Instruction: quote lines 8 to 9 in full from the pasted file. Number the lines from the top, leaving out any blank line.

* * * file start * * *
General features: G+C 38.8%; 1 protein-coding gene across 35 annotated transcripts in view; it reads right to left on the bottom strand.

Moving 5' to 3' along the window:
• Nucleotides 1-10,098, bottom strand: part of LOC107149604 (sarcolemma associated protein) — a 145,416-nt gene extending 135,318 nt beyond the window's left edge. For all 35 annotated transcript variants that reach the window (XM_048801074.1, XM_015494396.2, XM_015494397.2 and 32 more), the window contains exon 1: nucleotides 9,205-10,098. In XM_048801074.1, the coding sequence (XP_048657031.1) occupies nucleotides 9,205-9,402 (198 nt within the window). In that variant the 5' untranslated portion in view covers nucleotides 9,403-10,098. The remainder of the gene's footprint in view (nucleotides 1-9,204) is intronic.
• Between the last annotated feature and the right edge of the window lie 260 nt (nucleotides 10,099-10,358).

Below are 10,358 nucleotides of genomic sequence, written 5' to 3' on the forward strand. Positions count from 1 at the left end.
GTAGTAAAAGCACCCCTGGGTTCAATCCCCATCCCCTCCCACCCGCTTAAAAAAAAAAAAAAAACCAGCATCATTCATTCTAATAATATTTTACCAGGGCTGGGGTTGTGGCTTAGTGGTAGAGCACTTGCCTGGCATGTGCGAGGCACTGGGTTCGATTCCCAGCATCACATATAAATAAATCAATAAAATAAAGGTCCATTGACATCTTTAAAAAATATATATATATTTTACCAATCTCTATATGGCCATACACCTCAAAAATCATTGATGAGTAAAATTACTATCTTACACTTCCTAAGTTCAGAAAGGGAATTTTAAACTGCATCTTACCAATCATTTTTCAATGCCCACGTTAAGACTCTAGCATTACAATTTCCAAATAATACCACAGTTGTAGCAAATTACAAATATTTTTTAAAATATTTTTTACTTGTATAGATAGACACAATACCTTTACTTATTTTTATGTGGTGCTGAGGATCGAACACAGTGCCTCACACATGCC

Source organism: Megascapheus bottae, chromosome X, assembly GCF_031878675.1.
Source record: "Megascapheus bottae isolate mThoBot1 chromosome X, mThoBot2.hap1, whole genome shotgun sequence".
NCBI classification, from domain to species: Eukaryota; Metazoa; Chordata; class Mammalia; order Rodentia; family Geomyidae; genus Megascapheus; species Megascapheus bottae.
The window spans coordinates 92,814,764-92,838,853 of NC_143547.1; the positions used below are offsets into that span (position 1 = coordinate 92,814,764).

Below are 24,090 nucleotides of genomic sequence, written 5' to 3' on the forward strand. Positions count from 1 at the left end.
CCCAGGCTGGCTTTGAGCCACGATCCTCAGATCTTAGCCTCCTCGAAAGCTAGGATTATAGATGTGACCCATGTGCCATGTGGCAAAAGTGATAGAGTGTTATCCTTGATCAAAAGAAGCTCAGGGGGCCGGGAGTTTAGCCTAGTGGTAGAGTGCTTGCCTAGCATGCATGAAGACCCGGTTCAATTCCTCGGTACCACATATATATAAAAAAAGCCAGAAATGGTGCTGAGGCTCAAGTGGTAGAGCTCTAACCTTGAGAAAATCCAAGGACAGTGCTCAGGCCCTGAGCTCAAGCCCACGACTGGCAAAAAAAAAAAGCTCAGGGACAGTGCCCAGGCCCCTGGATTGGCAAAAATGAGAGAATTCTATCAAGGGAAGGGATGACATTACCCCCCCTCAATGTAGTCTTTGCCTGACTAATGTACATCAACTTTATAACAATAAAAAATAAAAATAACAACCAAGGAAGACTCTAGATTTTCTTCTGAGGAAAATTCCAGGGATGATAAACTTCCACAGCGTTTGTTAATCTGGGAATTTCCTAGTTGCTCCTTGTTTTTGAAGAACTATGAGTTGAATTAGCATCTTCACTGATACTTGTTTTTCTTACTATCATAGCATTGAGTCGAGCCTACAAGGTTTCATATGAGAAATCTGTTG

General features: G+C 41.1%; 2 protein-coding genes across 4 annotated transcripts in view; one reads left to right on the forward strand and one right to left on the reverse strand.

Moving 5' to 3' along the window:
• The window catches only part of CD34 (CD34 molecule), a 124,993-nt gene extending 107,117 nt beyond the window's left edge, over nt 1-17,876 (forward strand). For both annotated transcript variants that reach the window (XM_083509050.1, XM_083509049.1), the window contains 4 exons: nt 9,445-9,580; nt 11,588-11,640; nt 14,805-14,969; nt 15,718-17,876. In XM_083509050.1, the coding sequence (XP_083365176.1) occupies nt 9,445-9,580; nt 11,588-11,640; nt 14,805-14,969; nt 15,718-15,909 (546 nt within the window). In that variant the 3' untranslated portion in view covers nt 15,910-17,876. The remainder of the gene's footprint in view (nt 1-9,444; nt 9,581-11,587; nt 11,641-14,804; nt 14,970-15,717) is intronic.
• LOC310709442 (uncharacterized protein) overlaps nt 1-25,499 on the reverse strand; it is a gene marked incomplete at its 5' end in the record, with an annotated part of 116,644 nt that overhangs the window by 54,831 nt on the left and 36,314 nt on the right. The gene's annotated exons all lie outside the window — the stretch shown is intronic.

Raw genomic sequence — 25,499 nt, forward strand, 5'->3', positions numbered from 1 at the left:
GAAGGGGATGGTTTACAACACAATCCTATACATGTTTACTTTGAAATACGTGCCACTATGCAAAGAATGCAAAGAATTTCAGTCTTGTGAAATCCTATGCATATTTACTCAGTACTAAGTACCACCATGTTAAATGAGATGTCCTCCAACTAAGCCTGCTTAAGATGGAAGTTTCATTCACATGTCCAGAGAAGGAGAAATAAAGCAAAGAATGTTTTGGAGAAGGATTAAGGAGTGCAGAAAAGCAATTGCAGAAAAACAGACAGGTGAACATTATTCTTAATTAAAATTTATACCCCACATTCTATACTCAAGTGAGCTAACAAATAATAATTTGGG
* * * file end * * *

Source record: "Megascapheus bottae isolate mThoBot1 chromosome X, mThoBot2.hap1, whole genome shotgun sequence".
NCBI classification, from domain to species: Eukaryota; Metazoa; Chordata; class Mammalia; order Rodentia; family Geomyidae; genus Megascapheus; species Megascapheus bottae.